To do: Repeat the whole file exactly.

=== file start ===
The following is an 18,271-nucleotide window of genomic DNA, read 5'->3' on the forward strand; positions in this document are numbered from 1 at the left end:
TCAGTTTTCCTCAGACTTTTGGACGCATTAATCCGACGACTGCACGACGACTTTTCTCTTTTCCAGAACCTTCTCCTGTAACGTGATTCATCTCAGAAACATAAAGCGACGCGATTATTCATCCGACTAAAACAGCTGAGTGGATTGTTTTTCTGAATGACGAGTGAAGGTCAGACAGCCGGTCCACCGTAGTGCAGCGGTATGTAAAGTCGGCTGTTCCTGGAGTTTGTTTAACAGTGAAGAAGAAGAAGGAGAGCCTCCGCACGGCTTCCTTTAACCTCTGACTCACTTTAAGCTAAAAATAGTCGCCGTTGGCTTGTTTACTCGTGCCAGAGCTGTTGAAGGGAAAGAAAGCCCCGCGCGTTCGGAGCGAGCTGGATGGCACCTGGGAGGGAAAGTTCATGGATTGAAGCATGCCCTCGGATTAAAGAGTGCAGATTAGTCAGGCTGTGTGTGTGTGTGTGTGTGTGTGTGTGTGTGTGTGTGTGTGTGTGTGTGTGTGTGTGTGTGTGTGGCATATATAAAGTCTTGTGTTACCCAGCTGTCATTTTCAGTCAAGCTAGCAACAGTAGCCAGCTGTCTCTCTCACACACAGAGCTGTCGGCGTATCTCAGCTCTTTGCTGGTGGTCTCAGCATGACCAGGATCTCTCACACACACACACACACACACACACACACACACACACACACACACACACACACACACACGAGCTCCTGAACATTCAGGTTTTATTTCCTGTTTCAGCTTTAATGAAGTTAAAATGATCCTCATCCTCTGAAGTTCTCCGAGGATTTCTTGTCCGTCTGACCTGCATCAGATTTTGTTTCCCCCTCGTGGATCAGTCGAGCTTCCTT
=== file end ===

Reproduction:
The following is an 18,271-nucleotide window of genomic DNA, read 5'->3' on the forward strand; positions in this document are numbered from 1 at the left end:
TCAGTTTTCCTCAGACTTTTGGACGCATTAATCCGACGACTGCACGACGACTTTTCTCTTTTCCAGAACCTTCTCCTGTAACGTGATTCATCTCAGAAACATAAAGCGACGCGATTATTCATCCGACTAAAACAGCTGAGTGGATTGTTTTTCTGAATGACGAGTGAAGGTCAGACAGCCGGTCCACCGTAGTGCAGCGGTATGTAAAGTCGGCTGTTCCTGGAGTTTGTTTAACAGTGAAGAAGAAGAAGGAGAGCCTCCGCACGGCTTCCTTTAACCTCTGACTCACTTTAAGCTAAAAATAGTCGCCGTTGGCTTGTTTACTCGTGCCAGAGCTGTTGAAGGGAAAGAAAGCCCCGCGCGTTCGGAGCGAGCTGGATGGCACCTGGGAGGGAAAGTTCATGGATTGAAGCATGCCCTCGGATTAAAGAGTGCAGATTAGTCAGGCTGTGTGTGTGTGTGTGTGTGTGTGTGTGTGTGTGTGTGTGTGTGTGTGTGTGTGTGTGTGTGTGTGGCATATATAAAGTCTTGTGTTACCCAGCTGTCATTTTCAGTCAAGCTAGCAACAGTAGCCAGCTGTCTCTCTCACACACAGAGCTGTCGGCGTATCTCAGCTCTTTGCTGGTGGTCTCAGCATGACCAGGATCTCTCACACACACACACACACACACACACACACACACACACACACACACACACACACACACACGAGCTCCTGAACATTCAGGTTTTATTTCCTGTTTCAGCTTTAATGAAGTTAAAATGATCCTCATCCTCTGAAGTTCTCCGAGGATTTCTTGTCCGTCTGACCTGCATCAGATTTTGTTTCCCCCTCGTGGATCAGTCGAGCTTCCTT